Rail Minister Andrew Jones said:

“This is a positive report and I welcome it. The thousands of miles of lineside vegetation and wildlife on our rail network are valuable assets which need protection because of the environmental benefits they bring.

“So I completely understand people’s concerns when they see trees being cut down, but it’s also important to recognise that without effective lineside vegetation management we risk delays and compromise safety for passengers.

“Network Rail already demonstrates good practice in many locations but it is vital this is mirrored across the network, which is why I have asked the organisation to put together a plan which addresses these issues in the next 6 months. This is about culture change across the organisation as a whole.”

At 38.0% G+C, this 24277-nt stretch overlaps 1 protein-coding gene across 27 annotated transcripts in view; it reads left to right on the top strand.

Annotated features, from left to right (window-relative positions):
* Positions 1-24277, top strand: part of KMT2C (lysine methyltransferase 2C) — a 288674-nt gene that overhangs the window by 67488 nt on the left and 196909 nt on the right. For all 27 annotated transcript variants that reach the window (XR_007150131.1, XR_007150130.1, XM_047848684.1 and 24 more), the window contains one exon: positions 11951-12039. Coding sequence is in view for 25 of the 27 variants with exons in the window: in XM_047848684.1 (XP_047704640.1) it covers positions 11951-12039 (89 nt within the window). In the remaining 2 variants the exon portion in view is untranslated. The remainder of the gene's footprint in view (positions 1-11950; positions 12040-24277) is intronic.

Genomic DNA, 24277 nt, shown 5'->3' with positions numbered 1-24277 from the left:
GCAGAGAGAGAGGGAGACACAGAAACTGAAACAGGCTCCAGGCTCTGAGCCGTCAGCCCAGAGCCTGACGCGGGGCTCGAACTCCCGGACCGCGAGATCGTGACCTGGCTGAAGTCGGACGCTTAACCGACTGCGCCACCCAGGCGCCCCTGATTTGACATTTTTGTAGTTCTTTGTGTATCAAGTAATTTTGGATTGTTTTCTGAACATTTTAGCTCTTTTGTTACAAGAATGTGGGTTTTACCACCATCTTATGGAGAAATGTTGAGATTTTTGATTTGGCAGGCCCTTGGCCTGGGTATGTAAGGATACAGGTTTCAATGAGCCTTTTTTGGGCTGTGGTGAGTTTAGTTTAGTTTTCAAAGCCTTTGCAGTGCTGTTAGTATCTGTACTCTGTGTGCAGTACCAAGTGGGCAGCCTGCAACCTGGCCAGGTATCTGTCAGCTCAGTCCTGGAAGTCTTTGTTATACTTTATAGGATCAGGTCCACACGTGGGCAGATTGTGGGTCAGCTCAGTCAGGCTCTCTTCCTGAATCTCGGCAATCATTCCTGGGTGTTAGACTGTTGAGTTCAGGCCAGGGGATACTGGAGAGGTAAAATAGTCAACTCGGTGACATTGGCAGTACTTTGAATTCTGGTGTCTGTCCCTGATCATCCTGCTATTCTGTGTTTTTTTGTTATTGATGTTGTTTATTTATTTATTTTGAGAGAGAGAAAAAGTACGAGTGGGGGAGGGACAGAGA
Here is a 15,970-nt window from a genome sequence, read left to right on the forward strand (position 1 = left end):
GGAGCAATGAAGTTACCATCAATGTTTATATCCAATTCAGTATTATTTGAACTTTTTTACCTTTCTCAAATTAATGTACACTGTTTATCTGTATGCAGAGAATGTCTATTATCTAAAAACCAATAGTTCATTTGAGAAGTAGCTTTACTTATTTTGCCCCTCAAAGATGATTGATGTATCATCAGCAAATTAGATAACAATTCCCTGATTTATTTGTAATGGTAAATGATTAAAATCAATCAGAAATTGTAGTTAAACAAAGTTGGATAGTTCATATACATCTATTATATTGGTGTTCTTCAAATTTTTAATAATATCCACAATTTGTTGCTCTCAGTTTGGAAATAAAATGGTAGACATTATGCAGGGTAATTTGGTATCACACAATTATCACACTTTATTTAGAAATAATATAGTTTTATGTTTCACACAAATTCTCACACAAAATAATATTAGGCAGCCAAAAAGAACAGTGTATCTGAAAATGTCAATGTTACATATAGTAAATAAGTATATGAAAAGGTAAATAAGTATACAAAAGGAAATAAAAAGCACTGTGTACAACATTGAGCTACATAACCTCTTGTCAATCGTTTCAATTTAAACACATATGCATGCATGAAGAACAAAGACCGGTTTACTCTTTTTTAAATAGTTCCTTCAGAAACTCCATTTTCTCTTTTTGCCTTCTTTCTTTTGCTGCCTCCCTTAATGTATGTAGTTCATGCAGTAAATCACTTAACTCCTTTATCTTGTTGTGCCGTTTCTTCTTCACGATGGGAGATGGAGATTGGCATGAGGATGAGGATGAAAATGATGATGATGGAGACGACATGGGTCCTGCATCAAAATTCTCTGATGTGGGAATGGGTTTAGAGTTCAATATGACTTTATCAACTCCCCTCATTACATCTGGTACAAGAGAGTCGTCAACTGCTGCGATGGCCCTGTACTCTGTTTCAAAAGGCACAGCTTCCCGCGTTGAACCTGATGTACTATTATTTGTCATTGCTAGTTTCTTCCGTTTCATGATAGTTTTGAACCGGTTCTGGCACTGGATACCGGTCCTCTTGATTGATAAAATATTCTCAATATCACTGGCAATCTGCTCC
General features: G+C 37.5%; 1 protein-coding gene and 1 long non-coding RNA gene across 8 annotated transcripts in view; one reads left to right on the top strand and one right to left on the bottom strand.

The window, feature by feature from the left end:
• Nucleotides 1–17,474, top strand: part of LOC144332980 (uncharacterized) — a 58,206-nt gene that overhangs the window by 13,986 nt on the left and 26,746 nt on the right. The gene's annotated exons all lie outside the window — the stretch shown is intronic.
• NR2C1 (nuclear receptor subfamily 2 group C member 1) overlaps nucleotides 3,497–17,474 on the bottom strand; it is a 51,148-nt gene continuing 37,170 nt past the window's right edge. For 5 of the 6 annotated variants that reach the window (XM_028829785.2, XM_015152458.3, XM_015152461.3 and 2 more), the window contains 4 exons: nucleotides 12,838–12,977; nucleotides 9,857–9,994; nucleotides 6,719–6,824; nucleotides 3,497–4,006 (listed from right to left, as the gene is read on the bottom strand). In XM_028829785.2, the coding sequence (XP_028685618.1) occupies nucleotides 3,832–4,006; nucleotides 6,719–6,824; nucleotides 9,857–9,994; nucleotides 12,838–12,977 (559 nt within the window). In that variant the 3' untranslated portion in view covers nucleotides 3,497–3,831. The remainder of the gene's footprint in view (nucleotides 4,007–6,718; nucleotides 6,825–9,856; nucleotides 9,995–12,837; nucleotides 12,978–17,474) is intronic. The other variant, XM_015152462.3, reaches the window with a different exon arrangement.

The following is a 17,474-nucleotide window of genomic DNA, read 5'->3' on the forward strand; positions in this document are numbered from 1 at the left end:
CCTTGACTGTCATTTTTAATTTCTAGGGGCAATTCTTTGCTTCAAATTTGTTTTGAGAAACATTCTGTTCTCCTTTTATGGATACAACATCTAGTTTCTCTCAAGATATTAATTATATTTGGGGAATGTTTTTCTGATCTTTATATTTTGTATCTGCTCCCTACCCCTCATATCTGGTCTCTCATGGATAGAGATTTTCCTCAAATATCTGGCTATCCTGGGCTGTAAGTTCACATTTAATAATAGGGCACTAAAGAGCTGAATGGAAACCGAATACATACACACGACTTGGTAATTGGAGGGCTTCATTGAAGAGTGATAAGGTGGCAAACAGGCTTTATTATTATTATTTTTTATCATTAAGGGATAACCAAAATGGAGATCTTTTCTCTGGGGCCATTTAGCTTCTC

Review chair John Varley said:

“The profile of today’s line-side vegetation is a product of the evolution of the railway over decades. If laid out end to end it would stretch over halfway around the circumference of the earth.

“This is a valuable and nationally important natural asset. Taken together, my review’s recommendations should lead to a significant improvement in the environmental impact of the railway, while reducing cost, and safety and performance risks.

“The time is right for Network Rail to not only be one of the safest railways in Europe, but the greenest too, by valuing nature and providing a railway for people and wildlife.”

Andrew Haines, Network Rail chief executive, said:

“I welcome the Varley Review, in particular the opportunity it gives Network Rail to develop an ambitious vision for increasing biodiversity on the railway. Over the next 6 months we will develop a costed plan to deliver the aims and recommendations of this report. We will also improve the way we operate to better protect nesting birds, ready for next year’s breeding season.